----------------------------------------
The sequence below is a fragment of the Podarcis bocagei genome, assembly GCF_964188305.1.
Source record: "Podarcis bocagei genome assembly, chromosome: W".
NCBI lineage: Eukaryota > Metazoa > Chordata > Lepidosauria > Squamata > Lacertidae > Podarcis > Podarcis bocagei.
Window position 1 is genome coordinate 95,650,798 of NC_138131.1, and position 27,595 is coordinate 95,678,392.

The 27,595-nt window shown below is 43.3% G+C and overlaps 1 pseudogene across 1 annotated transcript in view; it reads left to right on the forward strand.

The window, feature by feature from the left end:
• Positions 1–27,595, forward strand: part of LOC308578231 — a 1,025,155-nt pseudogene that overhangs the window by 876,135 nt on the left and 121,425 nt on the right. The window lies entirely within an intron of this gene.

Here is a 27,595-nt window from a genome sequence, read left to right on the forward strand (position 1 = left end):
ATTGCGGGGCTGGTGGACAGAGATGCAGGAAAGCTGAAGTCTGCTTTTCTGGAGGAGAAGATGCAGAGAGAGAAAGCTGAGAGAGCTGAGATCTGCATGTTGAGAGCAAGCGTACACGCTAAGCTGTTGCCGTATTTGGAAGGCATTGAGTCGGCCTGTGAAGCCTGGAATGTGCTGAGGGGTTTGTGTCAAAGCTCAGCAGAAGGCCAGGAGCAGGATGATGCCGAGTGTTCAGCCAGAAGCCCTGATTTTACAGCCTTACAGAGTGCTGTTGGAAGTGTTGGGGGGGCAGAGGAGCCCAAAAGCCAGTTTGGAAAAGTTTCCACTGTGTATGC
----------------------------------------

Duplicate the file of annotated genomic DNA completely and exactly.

The sequence below is a fragment of the Podarcis bocagei genome, assembly GCF_964188305.1.
Source record: "Podarcis bocagei genome assembly, chromosome: W".
NCBI lineage: Eukaryota > Metazoa > Chordata > Lepidosauria > Squamata > Lacertidae > Podarcis > Podarcis bocagei.
Window position 1 is genome coordinate 95,650,798 of NC_138131.1, and position 27,595 is coordinate 95,678,392.

The 27,595-nt window shown below is 43.3% G+C and overlaps 1 pseudogene across 1 annotated transcript in view; it reads left to right on the forward strand.

The window, feature by feature from the left end:
• Positions 1–27,595, forward strand: part of LOC308578231 — a 1,025,155-nt pseudogene that overhangs the window by 876,135 nt on the left and 121,425 nt on the right. The window lies entirely within an intron of this gene.

Here is a 27,595-nt window from a genome sequence, read left to right on the forward strand (position 1 = left end):
ATTGCGGGGCTGGTGGACAGAGATGCAGGAAAGCTGAAGTCTGCTTTTCTGGAGGAGAAGATGCAGAGAGAGAAAGCTGAGAGAGCTGAGATCTGCATGTTGAGAGCAAGCGTACACGCTAAGCTGTTGCCGTATTTGGAAGGCATTGAGTCGGCCTGTGAAGCCTGGAATGTGCTGAGGGGTTTGTGTCAAAGCTCAGCAGAAGGCCAGGAGCAGGATGATGCCGAGTGTTCAGCCAGAAGCCCTGATTTTACAGCCTTACAGAGTGCTGTTGGAAGTGTTGGGGGGGCAGAGGAGCCCAAAAGCCAGTTTGGAAAAGTTTCCACTGTGTATGC